Mental Health for Caregivers – Self-Care To Care For Others

This instruction is regularly given during a pre-flight safety briefing: “During a change in cabin pressure, secure your oxygen mask before helping others, even your own children.”

Why would such counterintuitive advice be given? Because you won’t be able to help anyone if you pass out first.

This piece of advice not only applies to passengers but caregivers as well. Caregivers are people who are constantly caring for someone with an illness, injury, or disability and are “on call” almost all the time. This leaves them little time or energy for themselves, other family members or friends, or personal occupation and hobbies.

The amount of care your loved one needs may leave you feeling overburdened. Your caregiving role could last for years or decades, and the emotional toll may accumulate over time. It can be even more challenging for caregivers if your loved one is unlikely to fully recover or deteriorates in spite of your best efforts.

Unmanaged caregiving stress can have a negative impact on your health, relationships, and mental wellbeing, eventually resulting in burnout – a state of emotional, mental, and physical exhaustion. When that happens, both you and the person you’re caring for suffers.

Therefore, caring for yourself is not a luxury but a necessity. Caring for your physical and mental well-being is as vital as making sure that your family member keeps to his or her doctor appointments and medications.


Are you stressed?

Caregiver stress can manifest in many ways. You may feel frustrated, irritated and angry one moment and then helpless, overwhelmed and alone the next. To cope with the stress, some may indulge in unhealthy habits like smoking, drinking or overeating.

Your well-being may be affected by too little sleep, or gain or loss of weight. You may suffer from headaches, body aches or feel exhausted most of the time. You may also lose interest in activities that you used to bring you joy.

Here are some tips to help you manage caregiver stress:

1. Stay mentally well

When faced with challenges of caring for your loved ones, you may ask “why?”, as you try to make sense of the situation. Instead of spending energy dwelling on things you can’t change and for which there are no clear answers, learn to accept the situation and find peace in it.

Caregiving should not become your entire existence. Make time for things that are meaningful to you such as family, religion, hobbies, or work. Your mental well-being should be a key priority in your caregiving journey.

As a busy caregiver, you may feel that leisure time is something you can’t afford. But you must make time for it because it benefits not only yourself but the person you are caring for. You may end up accomplishing less in the long term if you don’t routinely take time out to unwind and rejuvenate. Taking time out helps you feel more energised and ready to get back to your caregiving role.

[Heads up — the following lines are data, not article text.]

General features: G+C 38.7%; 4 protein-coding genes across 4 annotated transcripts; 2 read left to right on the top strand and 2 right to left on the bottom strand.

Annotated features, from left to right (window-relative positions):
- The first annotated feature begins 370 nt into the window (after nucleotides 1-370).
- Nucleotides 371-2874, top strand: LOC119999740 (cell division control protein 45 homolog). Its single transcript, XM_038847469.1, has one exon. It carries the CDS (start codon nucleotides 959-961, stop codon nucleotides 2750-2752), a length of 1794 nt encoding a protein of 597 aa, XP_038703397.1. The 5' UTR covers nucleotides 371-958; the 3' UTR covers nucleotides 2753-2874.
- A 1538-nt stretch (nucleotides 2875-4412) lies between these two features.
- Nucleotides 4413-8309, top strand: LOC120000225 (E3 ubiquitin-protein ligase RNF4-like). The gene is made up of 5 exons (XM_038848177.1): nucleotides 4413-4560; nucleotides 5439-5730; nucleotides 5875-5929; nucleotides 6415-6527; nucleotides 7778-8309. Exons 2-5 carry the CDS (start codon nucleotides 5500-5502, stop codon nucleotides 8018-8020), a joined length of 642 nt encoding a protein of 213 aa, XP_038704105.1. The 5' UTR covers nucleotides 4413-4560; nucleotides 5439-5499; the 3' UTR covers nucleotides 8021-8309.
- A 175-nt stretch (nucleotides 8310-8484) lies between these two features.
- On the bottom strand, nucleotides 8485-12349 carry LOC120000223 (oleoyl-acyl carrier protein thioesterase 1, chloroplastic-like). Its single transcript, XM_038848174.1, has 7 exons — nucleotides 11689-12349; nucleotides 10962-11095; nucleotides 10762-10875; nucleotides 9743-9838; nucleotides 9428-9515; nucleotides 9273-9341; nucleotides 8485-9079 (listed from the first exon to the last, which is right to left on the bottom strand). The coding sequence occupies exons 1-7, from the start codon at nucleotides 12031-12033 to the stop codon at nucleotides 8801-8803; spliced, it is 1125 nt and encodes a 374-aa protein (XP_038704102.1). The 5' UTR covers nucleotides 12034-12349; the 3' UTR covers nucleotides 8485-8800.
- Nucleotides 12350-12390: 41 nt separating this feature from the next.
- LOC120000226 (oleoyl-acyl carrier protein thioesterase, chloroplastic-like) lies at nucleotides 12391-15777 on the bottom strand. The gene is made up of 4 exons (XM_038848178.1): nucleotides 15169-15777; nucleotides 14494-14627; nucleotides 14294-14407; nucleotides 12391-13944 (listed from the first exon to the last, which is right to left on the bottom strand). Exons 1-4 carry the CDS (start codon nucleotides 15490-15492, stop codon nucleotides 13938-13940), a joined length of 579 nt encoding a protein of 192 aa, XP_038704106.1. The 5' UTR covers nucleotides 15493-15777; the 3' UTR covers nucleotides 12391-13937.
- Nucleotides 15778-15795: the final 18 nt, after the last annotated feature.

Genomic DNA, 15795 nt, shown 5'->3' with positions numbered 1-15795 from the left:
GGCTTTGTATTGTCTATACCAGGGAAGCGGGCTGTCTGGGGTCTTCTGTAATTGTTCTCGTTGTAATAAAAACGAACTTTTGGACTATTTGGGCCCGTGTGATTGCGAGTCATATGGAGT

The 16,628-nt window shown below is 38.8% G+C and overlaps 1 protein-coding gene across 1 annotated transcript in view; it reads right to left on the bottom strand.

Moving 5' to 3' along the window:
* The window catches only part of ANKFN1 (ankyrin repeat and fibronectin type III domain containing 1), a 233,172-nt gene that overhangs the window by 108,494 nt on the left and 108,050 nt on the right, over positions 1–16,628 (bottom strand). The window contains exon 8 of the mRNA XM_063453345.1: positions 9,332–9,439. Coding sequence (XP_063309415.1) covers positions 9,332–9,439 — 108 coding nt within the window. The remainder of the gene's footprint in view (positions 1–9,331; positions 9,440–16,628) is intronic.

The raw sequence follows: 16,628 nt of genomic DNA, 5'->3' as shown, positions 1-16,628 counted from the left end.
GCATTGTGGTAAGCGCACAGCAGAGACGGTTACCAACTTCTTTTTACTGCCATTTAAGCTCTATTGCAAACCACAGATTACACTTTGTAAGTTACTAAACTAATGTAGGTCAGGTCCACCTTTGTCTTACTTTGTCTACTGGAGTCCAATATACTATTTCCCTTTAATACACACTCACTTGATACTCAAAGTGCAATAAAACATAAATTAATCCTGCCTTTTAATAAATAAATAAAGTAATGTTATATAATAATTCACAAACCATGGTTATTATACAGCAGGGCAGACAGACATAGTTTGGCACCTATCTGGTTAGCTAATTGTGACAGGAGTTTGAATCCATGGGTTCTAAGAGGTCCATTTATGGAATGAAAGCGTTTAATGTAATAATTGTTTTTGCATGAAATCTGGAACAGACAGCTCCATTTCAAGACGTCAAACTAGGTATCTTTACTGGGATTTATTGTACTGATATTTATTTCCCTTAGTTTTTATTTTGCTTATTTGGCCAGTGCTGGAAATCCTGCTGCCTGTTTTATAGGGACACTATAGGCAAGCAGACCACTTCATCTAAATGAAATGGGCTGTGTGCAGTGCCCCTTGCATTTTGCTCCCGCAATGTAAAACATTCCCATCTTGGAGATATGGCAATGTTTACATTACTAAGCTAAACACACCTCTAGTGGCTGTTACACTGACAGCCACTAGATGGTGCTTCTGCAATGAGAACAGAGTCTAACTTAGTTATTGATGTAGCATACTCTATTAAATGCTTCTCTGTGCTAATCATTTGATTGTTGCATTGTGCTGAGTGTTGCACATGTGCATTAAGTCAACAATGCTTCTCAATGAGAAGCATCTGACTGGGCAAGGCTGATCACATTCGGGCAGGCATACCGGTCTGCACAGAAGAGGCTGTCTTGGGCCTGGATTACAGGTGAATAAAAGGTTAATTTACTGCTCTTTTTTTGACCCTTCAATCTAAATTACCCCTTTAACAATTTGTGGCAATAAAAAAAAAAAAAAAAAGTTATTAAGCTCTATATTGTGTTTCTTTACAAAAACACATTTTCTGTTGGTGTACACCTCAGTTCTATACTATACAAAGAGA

READ ALSO: Maintain A Healthy Mental Health as A Senior Citizen

2. Don’t do it all alone

Taking on all of the responsibilities of caregiving without help or regular breaks is a recipe for caregiver burnout. Consider respite care by enlisting friends, family, volunteers or paid help to care for your loved one so you can take a well-deserved break regularly. You can also explore day care centres and short-term nursing home placements for respite.

You don’t have to be the person doing everything for your loved one. Give others the chance to contribute their time and resources. Distribute the caregiving load as evenly as possible. For instance, someone can bring your loved one for medical appointments, while another can shop for groceries.

Have on hand a list of tasks which you can delegate when someone offers help. Caregivers must be ready to give up control at times. If you micromanage or insist on doing things your way, people will less likely be able to help you.

READ ALSO: Supporting The Caregiver

3. Your health matters

It’s easy to overlook your own health in the midst of a busy caregiving schedule. To properly care for a member of your family, you must remain physically healthy yourself.

Regular exercise is an effective mood booster and stress reliever. Exercise increases your energy levels and combats chronic fatigue. You can also improve your emotional wellbeing by practising relaxation techniques on a regular basis. Even a short time of exercise or relaxation in the middle of a stressful day may help you feel recharged instantly.

You need sustained energy from nutritious foods so be sure to eat a balanced diet which includes healthy fats like fish and nuts alongside fresh fruit, vegetables and lean protein. Cut down on sugar and caffeine, which gives only short energy boosts.

Cutting back on sleep for your caregiving duties is counterproductive. It is important to get enough sleep as the lack of sleep will affect your mood, energy, productivity and ability to handle stress.

4. Find support

All caregivers should be part of a community. It is important for your mental wellbeing to be part of a caregiver support group where you can share your struggles, find mutual support and practical solutions among others facing similar challenges. The most significant benefit of being part of a support network is realising that “you are not alone in this journey”.

Remember the best care you can give to your loved one is the care for yourself!

Related: St Luke’s Hospital Community Intervention Team (SLH COMIT) support caregivers in their caregiving journey through education, psychosocial support and linkages to community services.

More Patient & Caregiver Resources